The hold up in Coe's application was her failure to provide references – one part of the 11-page application. AHEAD initially did not notice the absence, said Coe, and informed her that she would be receiving housing soon. According to Coe, she was waiting for the call telling her when and where she could move, when they realized their mistake and told her she would have to provide references before they could move forward. Coe then said she was unable to provide references. AHEAD was unable to comment on Coe's application specifically due to its confidentiality policy but did say the AHEAD application is long and detailed.
"There's a lot of paperwork. There's a lot of questions," said AHEAD Director of Property Management Susan Tomasetti. "Some things get missed." The application includes a criminal record check, declaration of citizenship, social security documentation for every member of the household, and a detailed financial history, in addition to housing and personal references. The agency receives between 60 to 100 applications a month, said Tomasetti.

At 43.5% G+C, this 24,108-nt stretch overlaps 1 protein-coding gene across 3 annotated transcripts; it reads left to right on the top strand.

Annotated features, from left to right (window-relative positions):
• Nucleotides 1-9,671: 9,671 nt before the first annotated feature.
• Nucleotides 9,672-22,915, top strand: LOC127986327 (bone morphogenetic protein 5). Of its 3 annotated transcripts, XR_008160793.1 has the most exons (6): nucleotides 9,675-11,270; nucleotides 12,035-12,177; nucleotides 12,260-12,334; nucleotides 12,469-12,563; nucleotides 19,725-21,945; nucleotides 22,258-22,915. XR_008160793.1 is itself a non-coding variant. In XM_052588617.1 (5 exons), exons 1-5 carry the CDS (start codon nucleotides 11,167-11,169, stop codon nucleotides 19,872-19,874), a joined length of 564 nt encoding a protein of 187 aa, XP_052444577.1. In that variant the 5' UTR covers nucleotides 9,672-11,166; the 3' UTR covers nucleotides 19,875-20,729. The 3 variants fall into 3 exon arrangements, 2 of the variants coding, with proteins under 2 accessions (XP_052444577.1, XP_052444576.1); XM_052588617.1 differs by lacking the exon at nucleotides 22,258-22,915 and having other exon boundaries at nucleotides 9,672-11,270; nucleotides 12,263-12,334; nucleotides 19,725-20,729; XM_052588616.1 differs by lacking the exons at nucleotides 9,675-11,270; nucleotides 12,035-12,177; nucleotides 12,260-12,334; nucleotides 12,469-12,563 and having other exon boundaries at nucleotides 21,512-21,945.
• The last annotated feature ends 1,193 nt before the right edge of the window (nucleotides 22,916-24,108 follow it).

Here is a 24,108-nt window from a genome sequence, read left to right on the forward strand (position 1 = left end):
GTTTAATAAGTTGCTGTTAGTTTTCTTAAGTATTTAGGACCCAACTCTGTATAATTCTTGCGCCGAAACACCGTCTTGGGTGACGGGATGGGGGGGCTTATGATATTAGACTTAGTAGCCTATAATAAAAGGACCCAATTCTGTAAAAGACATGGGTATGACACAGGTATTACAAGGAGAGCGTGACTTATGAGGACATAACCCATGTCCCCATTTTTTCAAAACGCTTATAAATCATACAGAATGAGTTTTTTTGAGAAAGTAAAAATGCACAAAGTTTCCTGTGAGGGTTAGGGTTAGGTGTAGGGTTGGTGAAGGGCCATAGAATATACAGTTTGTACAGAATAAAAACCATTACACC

AHEAD has very strict guidelines when it comes to who can receive its low-income housing based on Area Median Family Income (AMFI). The qualifications are specific to different housing groups – for some apartments, only the elderly or disabled qualify.
"The reason we have so many steps is we have so many funding sources that require us to do that," said Tomasetti.